This study is a substudy of the feasibility study of BRIA that did not strictly focus on long-term investigation. As a consequence, a large number of patients failed to participate in the follow-up so that an effect of self-selection has to be assumed for this substudy. Univariate comparison of participants and nonparticipants of the follow-up showed that participants were significantly older, were more likely to be female, to live with a partner, to be with university entrance qualification, and that they had worse preoperative physical health. Additionally, they scored higher regarding general anxiety but they reported less alcohol use problems. Importantly, the percentage of patients with interest in psychotherapy was higher in participants (16.7%) than in nonparticipants (9.9%). On the other hand, there were no significant differences regarding subjective health and most domains of psychological distress, depression and anxiety. Multivariate analyses identified only four important factors that characterized study participants: Higher age, as well as higher percentages of women and patients with interest in psychotherapy and with university entrance qualification. About the reasons why participants and nonparticipants differed regarding these characteristics can only be speculated. A self-selection of patients with more severe psychiatric symptoms can be ruled out because both groups did not differ substantially regarding preoperative psychological distress. On the other hand, it might be assumed that the characteristics associated with participation are related to diverse personality factors, like conscientiousness, interest in psychological research, or the need to disclose ones status of subjective health, patient satisfaction and quality of life. To conclude, generalization is a major methodological limitation of this study. It is open whether the results can be generalized to samples with participants who are younger and who are more likely to be men, without university entrance qualification and who are less likely to show interest in psychotherapy.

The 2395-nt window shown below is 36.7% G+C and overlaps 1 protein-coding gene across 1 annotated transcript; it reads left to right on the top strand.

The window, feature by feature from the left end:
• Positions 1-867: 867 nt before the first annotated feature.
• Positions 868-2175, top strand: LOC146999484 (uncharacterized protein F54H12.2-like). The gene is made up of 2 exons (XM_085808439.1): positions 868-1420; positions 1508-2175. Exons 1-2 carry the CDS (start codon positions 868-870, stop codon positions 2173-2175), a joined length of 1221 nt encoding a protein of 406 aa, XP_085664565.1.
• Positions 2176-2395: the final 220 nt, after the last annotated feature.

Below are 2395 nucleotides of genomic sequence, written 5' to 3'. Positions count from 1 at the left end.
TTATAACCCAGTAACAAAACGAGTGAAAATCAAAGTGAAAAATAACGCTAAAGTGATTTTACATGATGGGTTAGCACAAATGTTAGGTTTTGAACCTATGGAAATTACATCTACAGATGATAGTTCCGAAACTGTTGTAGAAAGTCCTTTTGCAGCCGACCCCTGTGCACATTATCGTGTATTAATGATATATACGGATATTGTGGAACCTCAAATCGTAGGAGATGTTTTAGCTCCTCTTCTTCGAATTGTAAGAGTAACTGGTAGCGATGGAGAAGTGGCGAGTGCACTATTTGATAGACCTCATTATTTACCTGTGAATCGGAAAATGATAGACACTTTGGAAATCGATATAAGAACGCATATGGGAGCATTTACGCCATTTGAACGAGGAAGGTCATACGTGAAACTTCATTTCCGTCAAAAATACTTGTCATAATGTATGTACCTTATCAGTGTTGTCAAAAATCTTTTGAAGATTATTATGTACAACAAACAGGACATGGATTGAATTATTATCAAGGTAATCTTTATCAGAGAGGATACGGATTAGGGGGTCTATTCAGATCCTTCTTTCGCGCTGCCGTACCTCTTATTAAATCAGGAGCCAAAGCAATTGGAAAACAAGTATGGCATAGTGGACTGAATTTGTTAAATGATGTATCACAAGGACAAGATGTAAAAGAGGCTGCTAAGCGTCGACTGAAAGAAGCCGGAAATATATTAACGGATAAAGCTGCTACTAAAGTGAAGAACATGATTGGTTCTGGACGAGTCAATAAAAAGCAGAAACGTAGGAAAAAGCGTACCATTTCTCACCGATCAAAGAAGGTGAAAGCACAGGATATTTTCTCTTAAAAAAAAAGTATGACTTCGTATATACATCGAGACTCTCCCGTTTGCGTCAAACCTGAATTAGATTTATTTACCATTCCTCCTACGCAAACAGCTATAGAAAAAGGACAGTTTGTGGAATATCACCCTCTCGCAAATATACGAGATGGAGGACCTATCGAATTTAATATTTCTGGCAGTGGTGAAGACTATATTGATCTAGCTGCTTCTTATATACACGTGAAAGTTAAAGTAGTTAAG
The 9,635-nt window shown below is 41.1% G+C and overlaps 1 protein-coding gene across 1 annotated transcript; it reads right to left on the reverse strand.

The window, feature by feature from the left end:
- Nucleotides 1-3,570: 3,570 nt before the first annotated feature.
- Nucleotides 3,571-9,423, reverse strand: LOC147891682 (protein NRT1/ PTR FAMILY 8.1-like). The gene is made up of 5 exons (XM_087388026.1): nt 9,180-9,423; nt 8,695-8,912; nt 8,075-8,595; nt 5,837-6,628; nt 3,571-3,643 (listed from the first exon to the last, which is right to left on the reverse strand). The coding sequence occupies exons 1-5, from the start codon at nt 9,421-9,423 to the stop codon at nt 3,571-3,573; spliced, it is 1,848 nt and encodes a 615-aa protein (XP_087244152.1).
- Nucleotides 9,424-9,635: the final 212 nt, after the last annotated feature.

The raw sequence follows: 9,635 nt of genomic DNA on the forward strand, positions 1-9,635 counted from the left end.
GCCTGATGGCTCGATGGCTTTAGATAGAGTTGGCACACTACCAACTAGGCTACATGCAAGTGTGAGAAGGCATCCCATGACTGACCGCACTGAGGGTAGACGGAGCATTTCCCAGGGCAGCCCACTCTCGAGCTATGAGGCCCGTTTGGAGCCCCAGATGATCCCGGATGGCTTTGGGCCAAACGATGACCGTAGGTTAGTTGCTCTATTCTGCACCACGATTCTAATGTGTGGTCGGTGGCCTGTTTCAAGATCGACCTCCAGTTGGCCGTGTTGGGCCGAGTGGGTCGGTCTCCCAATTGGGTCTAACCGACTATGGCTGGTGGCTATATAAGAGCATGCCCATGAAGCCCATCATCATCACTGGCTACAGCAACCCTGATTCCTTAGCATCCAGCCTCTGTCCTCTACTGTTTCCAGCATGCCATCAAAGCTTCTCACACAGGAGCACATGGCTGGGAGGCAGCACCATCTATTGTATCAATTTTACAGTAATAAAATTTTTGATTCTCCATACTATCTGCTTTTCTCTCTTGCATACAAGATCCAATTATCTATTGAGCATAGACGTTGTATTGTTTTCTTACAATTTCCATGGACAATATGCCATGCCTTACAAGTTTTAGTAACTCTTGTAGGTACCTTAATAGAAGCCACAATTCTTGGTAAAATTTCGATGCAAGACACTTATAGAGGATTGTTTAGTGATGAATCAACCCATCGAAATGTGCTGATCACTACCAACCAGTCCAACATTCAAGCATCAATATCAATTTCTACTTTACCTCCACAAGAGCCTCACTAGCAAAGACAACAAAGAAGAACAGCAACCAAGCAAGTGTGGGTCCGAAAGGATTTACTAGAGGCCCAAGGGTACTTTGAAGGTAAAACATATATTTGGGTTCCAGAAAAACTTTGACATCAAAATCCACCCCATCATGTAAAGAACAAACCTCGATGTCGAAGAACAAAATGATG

Another issue that has to be mentioned is the use of self-report data. Results based on standardized and validated questionnaires can be assumed to correctly indicate chronic psychiatric comorbidity. However, questionnaire measures do not represent diagnoses of specific mental disorders. Only detailed psychological assessment and structured clinical interviews will clarify whether patients scoring above a given questionnaire cut off have diagnoses according to ICD-10 or DSM-IV-R. Even though studies on sensitivity and specificity of the applied screening tools exist for the general medical field, they are still missing for the perioperative setting.